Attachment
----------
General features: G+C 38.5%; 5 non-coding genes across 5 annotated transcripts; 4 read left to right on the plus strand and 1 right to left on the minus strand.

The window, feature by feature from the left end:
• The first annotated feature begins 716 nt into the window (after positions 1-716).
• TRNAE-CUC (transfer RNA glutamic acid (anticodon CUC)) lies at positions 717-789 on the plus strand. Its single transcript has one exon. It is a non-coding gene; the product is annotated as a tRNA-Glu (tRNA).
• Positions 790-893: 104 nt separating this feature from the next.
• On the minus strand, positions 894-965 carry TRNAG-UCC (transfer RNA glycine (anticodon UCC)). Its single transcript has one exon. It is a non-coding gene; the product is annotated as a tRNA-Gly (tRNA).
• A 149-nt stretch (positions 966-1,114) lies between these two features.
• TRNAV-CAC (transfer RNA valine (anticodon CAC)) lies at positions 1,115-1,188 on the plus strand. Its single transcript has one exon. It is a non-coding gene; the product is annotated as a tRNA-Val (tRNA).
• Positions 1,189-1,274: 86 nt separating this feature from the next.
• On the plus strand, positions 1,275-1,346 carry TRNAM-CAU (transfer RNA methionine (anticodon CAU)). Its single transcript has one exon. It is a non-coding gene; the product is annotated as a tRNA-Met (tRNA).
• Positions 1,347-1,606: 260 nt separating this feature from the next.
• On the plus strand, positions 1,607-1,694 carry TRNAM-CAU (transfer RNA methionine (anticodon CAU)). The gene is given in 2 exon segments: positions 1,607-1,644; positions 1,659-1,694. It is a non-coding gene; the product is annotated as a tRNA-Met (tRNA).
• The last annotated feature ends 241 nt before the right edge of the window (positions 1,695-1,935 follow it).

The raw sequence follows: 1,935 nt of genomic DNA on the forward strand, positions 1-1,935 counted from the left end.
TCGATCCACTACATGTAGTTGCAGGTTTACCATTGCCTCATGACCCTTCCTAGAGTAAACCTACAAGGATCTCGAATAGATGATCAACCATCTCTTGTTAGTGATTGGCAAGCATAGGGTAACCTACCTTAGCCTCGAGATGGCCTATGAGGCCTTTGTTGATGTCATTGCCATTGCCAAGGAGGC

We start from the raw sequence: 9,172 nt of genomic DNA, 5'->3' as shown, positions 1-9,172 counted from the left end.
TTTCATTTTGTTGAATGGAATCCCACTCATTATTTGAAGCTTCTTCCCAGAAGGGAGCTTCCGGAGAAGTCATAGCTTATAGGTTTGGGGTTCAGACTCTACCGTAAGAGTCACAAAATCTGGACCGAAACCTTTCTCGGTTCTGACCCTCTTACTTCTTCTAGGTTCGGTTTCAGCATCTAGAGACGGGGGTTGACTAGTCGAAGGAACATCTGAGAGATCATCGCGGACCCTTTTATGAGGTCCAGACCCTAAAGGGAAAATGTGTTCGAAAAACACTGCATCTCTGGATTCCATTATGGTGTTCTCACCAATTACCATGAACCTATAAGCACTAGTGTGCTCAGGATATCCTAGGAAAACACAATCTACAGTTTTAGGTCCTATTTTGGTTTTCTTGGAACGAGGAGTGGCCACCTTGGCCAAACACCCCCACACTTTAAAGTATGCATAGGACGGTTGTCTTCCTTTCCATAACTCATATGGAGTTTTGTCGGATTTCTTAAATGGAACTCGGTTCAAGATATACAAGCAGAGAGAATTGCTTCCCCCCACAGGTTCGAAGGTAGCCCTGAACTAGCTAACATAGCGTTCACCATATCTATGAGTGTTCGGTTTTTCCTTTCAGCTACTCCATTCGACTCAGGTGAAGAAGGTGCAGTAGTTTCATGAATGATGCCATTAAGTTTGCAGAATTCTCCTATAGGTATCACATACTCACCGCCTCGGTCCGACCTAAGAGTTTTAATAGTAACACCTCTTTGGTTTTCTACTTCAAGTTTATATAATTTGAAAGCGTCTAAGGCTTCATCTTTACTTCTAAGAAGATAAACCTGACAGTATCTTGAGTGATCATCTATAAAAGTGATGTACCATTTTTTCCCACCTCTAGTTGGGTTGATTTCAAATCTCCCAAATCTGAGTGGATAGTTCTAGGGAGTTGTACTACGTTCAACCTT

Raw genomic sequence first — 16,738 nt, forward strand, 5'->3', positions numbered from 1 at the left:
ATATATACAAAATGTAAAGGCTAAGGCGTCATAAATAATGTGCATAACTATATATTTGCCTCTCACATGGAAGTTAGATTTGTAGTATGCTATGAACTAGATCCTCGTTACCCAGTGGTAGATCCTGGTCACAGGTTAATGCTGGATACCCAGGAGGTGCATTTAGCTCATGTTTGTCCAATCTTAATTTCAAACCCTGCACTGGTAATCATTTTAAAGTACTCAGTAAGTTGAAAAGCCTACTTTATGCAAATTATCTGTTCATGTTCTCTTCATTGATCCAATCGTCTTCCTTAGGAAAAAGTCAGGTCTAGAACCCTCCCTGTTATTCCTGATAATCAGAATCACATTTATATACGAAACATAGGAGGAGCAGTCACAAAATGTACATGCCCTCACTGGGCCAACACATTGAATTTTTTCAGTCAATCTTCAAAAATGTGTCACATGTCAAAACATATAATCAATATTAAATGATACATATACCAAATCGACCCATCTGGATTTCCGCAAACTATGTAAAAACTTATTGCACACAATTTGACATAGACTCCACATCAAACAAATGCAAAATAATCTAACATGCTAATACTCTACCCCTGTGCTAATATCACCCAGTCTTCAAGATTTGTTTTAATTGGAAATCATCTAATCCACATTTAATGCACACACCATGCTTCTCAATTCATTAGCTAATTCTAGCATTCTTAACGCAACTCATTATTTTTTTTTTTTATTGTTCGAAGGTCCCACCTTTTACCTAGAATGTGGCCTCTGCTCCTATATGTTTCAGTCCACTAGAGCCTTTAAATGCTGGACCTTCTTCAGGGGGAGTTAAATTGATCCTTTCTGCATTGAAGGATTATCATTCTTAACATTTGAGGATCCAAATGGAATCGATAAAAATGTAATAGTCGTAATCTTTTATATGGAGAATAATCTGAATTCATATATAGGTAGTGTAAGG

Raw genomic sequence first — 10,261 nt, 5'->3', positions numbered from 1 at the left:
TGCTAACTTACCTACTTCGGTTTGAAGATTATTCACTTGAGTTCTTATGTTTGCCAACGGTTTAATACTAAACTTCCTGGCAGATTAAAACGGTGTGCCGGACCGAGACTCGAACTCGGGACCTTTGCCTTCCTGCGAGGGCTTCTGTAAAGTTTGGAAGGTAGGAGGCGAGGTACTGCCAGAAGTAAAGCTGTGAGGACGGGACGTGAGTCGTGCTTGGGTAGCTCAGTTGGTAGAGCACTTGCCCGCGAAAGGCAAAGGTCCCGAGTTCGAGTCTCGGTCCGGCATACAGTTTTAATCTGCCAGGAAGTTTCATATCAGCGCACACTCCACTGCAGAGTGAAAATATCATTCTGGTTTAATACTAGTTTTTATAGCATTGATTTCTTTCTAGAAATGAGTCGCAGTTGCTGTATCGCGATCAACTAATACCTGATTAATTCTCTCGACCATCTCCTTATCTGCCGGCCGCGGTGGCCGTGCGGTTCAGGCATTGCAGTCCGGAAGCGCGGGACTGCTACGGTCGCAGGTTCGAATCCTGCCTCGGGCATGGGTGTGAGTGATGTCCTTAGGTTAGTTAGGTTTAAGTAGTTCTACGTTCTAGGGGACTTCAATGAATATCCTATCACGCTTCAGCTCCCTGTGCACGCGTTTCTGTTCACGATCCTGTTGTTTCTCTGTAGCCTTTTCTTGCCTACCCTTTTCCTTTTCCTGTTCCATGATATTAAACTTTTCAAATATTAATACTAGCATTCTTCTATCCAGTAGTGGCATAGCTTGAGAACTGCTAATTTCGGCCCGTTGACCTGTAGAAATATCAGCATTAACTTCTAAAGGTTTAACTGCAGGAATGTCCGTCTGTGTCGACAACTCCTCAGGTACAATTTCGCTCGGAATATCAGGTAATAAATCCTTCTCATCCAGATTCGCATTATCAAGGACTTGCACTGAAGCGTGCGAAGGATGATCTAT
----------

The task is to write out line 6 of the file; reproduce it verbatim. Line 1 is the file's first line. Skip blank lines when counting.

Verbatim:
• On the minus strand, positions 894-965 carry TRNAG-UCC (transfer RNA glycine (anticodon UCC)). Its single transcript has one exon. It is a non-coding gene; the product is annotated as a tRNA-Gly (tRNA).